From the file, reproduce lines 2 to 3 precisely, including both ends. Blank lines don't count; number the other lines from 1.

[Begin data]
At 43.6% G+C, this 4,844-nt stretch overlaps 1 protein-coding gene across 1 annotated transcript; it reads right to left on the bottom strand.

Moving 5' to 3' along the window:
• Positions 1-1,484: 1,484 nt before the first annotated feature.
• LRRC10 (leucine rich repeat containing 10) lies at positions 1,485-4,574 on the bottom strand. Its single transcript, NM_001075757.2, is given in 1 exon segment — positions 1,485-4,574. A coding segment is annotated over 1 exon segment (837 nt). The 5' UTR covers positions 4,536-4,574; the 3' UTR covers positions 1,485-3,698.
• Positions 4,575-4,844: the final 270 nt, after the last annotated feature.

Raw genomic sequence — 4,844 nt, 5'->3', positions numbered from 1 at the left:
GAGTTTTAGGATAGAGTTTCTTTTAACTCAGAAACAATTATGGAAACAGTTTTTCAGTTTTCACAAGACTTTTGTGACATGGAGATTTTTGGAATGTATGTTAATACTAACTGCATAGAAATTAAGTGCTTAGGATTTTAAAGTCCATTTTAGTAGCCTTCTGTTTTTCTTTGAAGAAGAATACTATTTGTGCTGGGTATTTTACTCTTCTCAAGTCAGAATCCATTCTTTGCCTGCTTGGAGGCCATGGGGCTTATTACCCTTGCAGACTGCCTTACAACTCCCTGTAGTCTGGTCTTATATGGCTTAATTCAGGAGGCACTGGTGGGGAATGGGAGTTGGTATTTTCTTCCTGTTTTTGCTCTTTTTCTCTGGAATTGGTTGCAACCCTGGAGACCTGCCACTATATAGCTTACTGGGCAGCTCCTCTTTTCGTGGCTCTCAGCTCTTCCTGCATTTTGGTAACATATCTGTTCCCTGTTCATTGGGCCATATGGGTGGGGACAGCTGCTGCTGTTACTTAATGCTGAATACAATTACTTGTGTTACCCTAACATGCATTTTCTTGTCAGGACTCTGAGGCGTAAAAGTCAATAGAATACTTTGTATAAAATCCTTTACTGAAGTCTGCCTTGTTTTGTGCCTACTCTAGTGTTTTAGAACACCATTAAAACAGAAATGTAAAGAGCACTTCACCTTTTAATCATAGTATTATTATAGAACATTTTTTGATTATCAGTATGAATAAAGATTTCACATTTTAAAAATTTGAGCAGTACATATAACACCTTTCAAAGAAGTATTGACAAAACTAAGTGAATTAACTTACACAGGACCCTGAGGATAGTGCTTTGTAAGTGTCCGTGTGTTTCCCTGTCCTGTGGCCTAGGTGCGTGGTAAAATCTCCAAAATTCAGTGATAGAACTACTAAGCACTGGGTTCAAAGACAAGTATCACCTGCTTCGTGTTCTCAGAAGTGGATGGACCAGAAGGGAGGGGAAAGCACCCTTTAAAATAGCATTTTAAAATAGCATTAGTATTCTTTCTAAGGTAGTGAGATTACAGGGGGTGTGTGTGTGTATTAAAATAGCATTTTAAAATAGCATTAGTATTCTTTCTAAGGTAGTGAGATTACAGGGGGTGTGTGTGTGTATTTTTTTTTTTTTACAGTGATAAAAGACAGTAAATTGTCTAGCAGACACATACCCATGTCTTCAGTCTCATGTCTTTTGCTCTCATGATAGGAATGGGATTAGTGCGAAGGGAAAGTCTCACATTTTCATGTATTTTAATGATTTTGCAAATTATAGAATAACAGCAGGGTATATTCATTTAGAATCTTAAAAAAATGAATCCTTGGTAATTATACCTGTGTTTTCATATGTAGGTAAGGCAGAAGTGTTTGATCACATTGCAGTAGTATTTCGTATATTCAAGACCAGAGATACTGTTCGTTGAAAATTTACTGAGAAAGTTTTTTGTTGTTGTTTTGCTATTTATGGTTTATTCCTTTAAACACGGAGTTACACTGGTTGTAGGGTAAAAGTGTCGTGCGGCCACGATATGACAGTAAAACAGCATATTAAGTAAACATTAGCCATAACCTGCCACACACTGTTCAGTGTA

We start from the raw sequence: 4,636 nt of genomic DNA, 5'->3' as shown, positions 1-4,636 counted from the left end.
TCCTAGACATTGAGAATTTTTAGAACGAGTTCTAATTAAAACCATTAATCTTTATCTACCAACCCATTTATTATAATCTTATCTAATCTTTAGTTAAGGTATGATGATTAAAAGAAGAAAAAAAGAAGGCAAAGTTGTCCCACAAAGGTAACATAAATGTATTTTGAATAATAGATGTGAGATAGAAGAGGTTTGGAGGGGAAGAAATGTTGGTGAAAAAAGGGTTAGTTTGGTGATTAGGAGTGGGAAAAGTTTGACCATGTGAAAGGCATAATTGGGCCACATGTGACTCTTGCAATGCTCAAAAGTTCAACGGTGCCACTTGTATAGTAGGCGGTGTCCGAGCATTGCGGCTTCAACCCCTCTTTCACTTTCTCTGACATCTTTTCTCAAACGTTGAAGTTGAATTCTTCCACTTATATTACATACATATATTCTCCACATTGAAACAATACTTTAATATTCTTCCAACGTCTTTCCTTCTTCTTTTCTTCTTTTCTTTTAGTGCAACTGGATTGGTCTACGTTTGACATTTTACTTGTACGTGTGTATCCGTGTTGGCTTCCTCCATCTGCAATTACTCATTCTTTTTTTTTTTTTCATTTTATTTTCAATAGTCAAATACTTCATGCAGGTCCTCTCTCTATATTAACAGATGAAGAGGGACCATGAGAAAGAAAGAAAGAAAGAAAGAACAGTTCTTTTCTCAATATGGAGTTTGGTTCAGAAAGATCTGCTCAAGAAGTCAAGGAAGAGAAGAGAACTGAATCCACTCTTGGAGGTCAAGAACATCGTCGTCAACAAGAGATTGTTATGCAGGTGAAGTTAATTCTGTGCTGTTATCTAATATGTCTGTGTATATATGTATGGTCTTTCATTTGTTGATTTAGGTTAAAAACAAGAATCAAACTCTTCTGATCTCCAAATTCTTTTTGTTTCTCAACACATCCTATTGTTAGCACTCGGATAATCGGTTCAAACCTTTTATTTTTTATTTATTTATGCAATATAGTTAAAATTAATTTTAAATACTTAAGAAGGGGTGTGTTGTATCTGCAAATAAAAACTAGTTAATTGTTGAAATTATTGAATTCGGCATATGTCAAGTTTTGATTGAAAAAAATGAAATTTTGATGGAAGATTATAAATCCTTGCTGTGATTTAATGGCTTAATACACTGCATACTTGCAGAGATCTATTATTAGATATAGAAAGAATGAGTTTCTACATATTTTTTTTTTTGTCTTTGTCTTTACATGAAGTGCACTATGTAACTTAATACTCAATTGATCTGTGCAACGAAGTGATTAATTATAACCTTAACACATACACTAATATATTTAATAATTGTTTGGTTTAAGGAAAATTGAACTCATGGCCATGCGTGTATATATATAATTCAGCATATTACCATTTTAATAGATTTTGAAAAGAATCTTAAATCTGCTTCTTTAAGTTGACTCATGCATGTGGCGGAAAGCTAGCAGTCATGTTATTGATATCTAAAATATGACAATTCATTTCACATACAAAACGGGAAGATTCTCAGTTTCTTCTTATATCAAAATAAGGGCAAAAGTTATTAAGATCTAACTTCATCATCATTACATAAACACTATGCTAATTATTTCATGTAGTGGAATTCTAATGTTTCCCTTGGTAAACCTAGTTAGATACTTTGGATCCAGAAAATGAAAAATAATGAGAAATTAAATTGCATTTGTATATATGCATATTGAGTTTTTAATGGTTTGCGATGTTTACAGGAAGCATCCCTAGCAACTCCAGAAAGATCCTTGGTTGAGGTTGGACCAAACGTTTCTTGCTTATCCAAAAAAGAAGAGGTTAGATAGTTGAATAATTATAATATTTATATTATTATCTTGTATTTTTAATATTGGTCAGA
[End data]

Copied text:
Moving 5' to 3' along the window:
• Positions 1-1,484: 1,484 nt before the first annotated feature.